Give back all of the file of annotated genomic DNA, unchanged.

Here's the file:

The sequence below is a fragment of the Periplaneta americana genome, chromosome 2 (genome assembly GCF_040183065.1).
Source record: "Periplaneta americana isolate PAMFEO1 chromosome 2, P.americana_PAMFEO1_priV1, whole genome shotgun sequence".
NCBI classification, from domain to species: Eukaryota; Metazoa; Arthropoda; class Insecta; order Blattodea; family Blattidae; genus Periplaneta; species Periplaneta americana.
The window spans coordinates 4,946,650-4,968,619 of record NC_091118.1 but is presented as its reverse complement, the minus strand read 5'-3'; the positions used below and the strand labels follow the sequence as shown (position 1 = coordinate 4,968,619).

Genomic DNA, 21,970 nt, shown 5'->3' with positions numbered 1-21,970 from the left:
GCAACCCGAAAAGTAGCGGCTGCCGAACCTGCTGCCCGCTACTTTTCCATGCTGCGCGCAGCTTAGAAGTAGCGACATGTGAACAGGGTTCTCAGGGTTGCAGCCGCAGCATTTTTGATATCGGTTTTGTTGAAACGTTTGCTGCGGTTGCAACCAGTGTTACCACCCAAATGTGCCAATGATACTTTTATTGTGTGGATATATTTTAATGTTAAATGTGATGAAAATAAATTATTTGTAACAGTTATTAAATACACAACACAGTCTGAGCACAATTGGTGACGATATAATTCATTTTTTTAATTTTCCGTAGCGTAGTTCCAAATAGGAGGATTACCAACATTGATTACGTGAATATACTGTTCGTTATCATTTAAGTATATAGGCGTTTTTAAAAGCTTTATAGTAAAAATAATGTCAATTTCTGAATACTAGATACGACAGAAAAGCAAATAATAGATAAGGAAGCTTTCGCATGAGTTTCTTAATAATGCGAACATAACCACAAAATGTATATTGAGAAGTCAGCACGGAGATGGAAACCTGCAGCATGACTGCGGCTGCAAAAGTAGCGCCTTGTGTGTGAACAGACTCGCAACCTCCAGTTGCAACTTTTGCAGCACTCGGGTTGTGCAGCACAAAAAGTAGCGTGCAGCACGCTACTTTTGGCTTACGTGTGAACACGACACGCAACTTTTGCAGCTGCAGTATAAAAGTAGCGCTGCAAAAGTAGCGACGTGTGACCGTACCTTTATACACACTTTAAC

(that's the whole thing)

The sequence below is a fragment of the Periplaneta americana genome, chromosome 2 (genome assembly GCF_040183065.1).
Source record: "Periplaneta americana isolate PAMFEO1 chromosome 2, P.americana_PAMFEO1_priV1, whole genome shotgun sequence".
NCBI classification, from domain to species: Eukaryota; Metazoa; Arthropoda; class Insecta; order Blattodea; family Blattidae; genus Periplaneta; species Periplaneta americana.
The window spans coordinates 4,946,650-4,968,619 of record NC_091118.1 but is presented as its reverse complement, the minus strand read 5'-3'; the positions used below and the strand labels follow the sequence as shown (position 1 = coordinate 4,968,619).

Genomic DNA, 21,970 nt, shown 5'->3' with positions numbered 1-21,970 from the left:
GCAACCCGAAAAGTAGCGGCTGCCGAACCTGCTGCCCGCTACTTTTCCATGCTGCGCGCAGCTTAGAAGTAGCGACATGTGAACAGGGTTCTCAGGGTTGCAGCCGCAGCATTTTTGATATCGGTTTTGTTGAAACGTTTGCTGCGGTTGCAACCAGTGTTACCACCCAAATGTGCCAATGATACTTTTATTGTGTGGATATATTTTAATGTTAAATGTGATGAAAATAAATTATTTGTAACAGTTATTAAATACACAACACAGTCTGAGCACAATTGGTGACGATATAATTCATTTTTTTAATTTTCCGTAGCGTAGTTCCAAATAGGAGGATTACCAACATTGATTACGTGAATATACTGTTCGTTATCATTTAAGTATATAGGCGTTTTTAAAAGCTTTATAGTAAAAATAATGTCAATTTCTGAATACTAGATACGACAGAAAAGCAAATAATAGATAAGGAAGCTTTCGCATGAGTTTCTTAATAATGCGAACATAACCACAAAATGTATATTGAGAAGTCAGCACGGAGATGGAAACCTGCAGCATGACTGCGGCTGCAAAAGTAGCGCCTTGTGTGTGAACAGACTCGCAACCTCCAGTTGCAACTTTTGCAGCACTCGGGTTGTGCAGCACAAAAAGTAGCGTGCAGCACGCTACTTTTGGCTTACGTGTGAACACGACACGCAACTTTTGCAGCTGCAGTATAAAAGTAGCGCTGCAAAAGTAGCGACGTGTGACCGTACCTTTATACACACTTTAAC